Five trends in food processing plants
Each new year carries a fresh set of trends, opportunities and challenges. To celebrate the start of 2015, I’ve forecasted five trends I expect to drive food manufacturing in the months ahead.
1. Innovative solutions to drive down costs
With the advent of the Internet and pricing transparency for consumers, pressures are rising for food manufacturers to be low cost. They are trying to find ways to drive more value, looking for:
- Innovations that can help maintain profitability
- New products to bring to market
- Modifications to product categories
Food manufacturers are also on the hunt for more cost-effective means of manufacturing, standardizing equipment and exploring automation to minimize labor costs.
For example, take Southwest Airlines’ business model. Southwest has kept its costs down by only flying Boeing 737s, which reduces spending in areas such as training and spare parts. This same mentality can be applied to food processing.
Food manufacturers can move towards innovation and the standardization of certain product categories to drive down their own costs. First, food processors must rethink their manufacturing strategies, optimizing what makes sense and developing a new cost model. In the long run, they need to have the flexibility to run products with higher margins without taking away from their companies’ "bread and butter."
Companies are trying to get better visibility into the true cost of manufacturing products. Whereas before they may have looked at the profitability of a plant, they’re now diving deeper, examining the profitability of a product category, manufacturing line or even a particular stock keeping unit (SKU).
2. Energy efficiency
Energy efficiency has been buzzing for a while among consumers, and in 2015, it continues to attract the spotlight in the food processing realm. This is driven in large part by a shift in consumers who are concerned with the environment and what they’re putting into their bodies.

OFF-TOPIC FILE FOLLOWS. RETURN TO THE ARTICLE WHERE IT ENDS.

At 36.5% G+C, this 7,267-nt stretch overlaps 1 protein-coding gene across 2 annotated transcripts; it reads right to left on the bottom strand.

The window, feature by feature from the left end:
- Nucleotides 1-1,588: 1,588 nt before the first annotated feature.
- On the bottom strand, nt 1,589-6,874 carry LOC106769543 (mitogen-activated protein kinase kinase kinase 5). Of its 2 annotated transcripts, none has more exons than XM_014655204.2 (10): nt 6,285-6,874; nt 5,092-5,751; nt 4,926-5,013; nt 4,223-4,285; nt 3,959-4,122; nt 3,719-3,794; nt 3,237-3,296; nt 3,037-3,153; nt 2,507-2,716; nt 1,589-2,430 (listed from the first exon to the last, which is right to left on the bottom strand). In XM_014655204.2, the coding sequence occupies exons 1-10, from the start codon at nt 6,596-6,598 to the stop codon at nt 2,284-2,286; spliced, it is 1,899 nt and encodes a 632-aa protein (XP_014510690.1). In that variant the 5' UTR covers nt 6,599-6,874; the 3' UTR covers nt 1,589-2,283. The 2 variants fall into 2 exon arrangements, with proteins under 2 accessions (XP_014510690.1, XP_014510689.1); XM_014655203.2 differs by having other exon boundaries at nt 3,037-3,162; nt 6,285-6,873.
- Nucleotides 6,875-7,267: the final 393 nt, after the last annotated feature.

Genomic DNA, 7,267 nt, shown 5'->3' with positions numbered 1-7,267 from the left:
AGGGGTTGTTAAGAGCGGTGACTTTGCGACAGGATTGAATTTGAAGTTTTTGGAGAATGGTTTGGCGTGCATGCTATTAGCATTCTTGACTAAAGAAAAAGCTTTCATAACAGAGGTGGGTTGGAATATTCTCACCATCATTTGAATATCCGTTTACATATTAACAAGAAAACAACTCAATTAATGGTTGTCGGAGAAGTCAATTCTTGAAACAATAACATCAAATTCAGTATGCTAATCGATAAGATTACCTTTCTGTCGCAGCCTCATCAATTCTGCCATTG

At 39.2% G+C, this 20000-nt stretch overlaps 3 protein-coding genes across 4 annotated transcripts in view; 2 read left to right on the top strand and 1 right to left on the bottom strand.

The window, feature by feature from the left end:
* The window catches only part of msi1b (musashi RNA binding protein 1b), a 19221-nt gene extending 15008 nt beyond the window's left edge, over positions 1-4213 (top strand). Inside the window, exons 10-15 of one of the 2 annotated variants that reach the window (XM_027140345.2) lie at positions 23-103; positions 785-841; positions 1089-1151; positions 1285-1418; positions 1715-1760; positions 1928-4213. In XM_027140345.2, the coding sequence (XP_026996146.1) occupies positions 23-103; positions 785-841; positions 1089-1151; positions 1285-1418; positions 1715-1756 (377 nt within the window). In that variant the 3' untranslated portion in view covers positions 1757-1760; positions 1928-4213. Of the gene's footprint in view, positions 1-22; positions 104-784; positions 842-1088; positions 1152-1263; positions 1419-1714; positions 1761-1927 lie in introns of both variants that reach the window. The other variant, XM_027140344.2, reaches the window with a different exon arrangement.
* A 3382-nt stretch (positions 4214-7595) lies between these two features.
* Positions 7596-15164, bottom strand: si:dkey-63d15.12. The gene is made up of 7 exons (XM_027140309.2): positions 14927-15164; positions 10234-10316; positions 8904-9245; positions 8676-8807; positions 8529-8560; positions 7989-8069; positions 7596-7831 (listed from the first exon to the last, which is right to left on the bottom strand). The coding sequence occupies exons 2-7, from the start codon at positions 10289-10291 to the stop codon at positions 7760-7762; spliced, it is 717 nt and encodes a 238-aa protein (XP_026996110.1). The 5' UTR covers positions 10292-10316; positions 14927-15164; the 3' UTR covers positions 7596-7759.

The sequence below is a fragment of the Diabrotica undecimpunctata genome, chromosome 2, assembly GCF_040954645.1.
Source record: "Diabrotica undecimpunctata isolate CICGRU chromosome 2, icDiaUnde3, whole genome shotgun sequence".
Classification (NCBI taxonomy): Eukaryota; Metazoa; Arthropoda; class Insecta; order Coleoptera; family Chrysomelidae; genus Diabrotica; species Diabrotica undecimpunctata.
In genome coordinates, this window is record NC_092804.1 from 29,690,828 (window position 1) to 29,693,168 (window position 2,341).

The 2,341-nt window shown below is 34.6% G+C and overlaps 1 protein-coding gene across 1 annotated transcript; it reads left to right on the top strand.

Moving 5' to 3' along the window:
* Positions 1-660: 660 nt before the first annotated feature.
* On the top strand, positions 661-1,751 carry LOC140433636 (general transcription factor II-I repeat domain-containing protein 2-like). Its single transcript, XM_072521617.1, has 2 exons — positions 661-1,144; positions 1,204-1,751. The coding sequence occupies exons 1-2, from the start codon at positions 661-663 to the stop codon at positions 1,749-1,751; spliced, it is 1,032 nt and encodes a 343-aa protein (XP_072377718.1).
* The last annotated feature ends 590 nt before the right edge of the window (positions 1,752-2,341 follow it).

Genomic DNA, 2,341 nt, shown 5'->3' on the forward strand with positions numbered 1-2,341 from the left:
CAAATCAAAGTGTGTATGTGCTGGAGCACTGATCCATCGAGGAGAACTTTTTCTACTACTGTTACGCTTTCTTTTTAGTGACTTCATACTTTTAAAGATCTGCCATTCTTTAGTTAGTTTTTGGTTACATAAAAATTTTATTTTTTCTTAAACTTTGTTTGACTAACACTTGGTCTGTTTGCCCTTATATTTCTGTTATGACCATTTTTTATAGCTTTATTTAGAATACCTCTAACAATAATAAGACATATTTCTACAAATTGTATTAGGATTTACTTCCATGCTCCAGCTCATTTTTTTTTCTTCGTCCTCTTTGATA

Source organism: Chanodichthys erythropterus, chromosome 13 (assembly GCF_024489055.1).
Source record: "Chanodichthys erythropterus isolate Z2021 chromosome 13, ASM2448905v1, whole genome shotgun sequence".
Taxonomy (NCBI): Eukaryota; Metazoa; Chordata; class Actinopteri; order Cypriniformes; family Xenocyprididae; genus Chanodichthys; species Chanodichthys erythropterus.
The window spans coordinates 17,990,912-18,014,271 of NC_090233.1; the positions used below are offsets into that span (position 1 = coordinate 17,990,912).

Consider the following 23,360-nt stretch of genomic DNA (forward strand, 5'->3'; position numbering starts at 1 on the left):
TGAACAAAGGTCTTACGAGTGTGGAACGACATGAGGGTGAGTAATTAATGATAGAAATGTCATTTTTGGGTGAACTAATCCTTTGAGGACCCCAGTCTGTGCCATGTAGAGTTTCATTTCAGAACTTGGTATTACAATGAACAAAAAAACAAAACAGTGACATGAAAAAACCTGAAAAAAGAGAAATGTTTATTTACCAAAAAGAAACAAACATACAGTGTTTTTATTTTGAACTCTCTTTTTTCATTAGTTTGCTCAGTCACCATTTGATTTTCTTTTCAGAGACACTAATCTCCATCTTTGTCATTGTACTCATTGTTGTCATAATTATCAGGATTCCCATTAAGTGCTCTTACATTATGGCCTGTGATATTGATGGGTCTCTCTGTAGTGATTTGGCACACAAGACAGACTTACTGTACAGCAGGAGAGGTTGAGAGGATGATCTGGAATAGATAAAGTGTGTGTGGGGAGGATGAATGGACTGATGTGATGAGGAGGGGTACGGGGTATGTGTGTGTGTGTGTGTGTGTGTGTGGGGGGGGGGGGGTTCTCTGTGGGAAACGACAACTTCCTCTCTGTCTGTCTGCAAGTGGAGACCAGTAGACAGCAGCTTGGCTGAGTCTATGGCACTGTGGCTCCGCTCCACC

At Stellar, we’ve been able to help our clients examine sustainability programs and how they can reduce energy consumption to not only appeal to consumers, but to drive costs down, as well. By reducing energy consumption, food manufacturers are reducing costs and increasing margins.
3. Healthier, natural foods
Along that same vein, because consumers have become more aware of what they’re eating, there’s been increasing interest in organic and natural foods. From a manufacturing standpoint, this presents more challenges in terms of equipment types and how materials are processed. The handling is different for these products, impacting how lines are set up and operated.
If a bakery is gluten free, for example, the processing is entirely different than if you were to use standard ingredients due to concerns over ingredient separation and cross contamination.
4. A refrigeration strategy
Another area that’s been generating a lot of interest is refrigeration compliance. Companies want to take an active role in developing a refrigeration strategy for 2015, driven by OSHA mandates. Due to its damage to the atmosphere, food manufacturers must phase out R-22 refrigerants and move toward natural options such as CO2 by the year 2020.
Right now, food manufacturers are making plans for the shift. There are new technologies and developments emerging around refrigeration and distribution such as skid-mounted refrigeration systems that embrace CO2 instead of ammonia. While ammonia is an environmentally friendly refrigerant, we’ve noticed clients asking for ways they can reduce their ammonia charge to below 10,000 pounds to reduce costs associated with process safety management (PSM) compliance.
However, to respond to food manufacturers utilizing 10,000 or more pounds of ammonia, Stellar has continued to focus on digital PSM services. These help food processors keep a finger on the pulse of their compliance efforts. Because it’s digital and cloud-based, it allows food manufacturers to monitor and manage their compliance efforts from one, central point.
5. China: A potential growth vehicle
Due to the emergence of its middle class, large food and beverage companies are now seeing China as a potential growth vehicle. This can also be attributed to the Chinese population’s food safety concerns, including fears about contamination and ingredients from Chinese companies.
Because U.S. companies have respected reputations regarding food safety and product quality, Chinese consumers are willing to pay premiums for their products. Many multinational companies are now capitalizing on this opportunity to move into the Chinese market.
Todd Allsup has more than 26 years of experience in the construction industry including profit and loss responsibility, design, project management, construction field support and operational management. This article originally appeared on Stellar Food for Thought. Stellar is a CFE content partner. Edited by Joy Chang, digital project manager, CFE Media, email@example.com